The durbar is supposed to showcase the rich culture of the traditional area celebrating the festival expresses in terms of drumming, dancing, signing and general merry making. Sadly to state that these very important cultural values are being eroded gradually. Generally, there are so many speakers making various, often very long and boring speeches, mostly in English and later translated into the local dialect. It appears the speeches are meant for radio listeners and television watchers, sometimes the translations are poorly done.
The dressing by function performers is changing fast. One often sees people in jerseys depicting products of industrial or manufacturing concerns; similarly, the entire durbar ground can be decorated with flags from that industrial or manufacturing concern.
Some of the dances are so highly choreographed that one cannot tell what the performers are really doing. Every movement can be anticipated, making the dance very boring. Then the time allotted for performance is often very short. Whilst a speaker could spend 10-15 minutes for a speech, most dancing groups are given 3-5 minutes.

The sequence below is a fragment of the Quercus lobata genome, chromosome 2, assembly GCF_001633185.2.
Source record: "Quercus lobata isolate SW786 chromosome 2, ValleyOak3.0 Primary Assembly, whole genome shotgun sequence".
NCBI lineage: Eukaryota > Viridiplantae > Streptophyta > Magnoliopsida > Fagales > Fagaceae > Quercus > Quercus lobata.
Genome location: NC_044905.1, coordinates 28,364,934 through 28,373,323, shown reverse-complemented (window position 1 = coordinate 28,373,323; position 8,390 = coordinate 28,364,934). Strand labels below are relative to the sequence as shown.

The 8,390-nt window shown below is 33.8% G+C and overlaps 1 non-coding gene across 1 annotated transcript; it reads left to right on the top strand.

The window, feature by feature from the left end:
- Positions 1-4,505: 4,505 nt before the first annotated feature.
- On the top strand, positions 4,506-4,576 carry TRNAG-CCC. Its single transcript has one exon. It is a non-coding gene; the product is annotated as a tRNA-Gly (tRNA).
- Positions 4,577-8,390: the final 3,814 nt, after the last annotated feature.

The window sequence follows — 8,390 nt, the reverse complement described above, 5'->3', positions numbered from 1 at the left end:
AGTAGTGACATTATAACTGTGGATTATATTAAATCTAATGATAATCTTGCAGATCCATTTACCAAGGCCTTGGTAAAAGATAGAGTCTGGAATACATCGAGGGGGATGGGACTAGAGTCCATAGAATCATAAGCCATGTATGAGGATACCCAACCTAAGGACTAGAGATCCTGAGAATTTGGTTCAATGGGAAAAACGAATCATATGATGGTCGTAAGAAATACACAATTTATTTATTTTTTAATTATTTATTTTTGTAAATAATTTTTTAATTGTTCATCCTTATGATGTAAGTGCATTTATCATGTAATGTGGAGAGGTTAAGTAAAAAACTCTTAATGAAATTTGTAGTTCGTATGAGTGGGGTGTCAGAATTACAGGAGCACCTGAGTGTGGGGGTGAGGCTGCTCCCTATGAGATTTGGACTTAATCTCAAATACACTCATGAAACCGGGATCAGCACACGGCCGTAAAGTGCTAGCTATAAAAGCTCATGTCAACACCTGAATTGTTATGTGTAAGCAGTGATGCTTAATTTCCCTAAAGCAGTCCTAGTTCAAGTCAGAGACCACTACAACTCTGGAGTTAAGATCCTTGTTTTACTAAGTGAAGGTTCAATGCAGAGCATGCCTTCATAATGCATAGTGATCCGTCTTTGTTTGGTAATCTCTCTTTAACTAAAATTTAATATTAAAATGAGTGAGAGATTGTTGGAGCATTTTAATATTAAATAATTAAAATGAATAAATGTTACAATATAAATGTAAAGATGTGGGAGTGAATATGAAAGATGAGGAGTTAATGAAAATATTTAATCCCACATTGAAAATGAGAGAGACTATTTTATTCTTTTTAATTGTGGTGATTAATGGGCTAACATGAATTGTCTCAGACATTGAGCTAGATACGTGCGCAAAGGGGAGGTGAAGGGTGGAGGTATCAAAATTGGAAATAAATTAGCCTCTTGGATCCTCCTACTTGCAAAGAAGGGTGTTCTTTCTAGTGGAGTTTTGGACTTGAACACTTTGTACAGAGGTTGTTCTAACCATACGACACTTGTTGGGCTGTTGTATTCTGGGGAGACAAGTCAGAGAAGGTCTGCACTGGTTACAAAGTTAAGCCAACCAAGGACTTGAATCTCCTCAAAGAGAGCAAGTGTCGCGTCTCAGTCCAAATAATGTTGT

Incidentally traditional drumming doesn’t just begin with simple “1,2,3”. In some cases the master drummer, using drum language, must seek permission from the Almighty God, the lesser gods, ancestors, departed master drummers and existing master drummers. This alone can take up to five minutes. Similarly, master singers and dancers may have to repeat the same.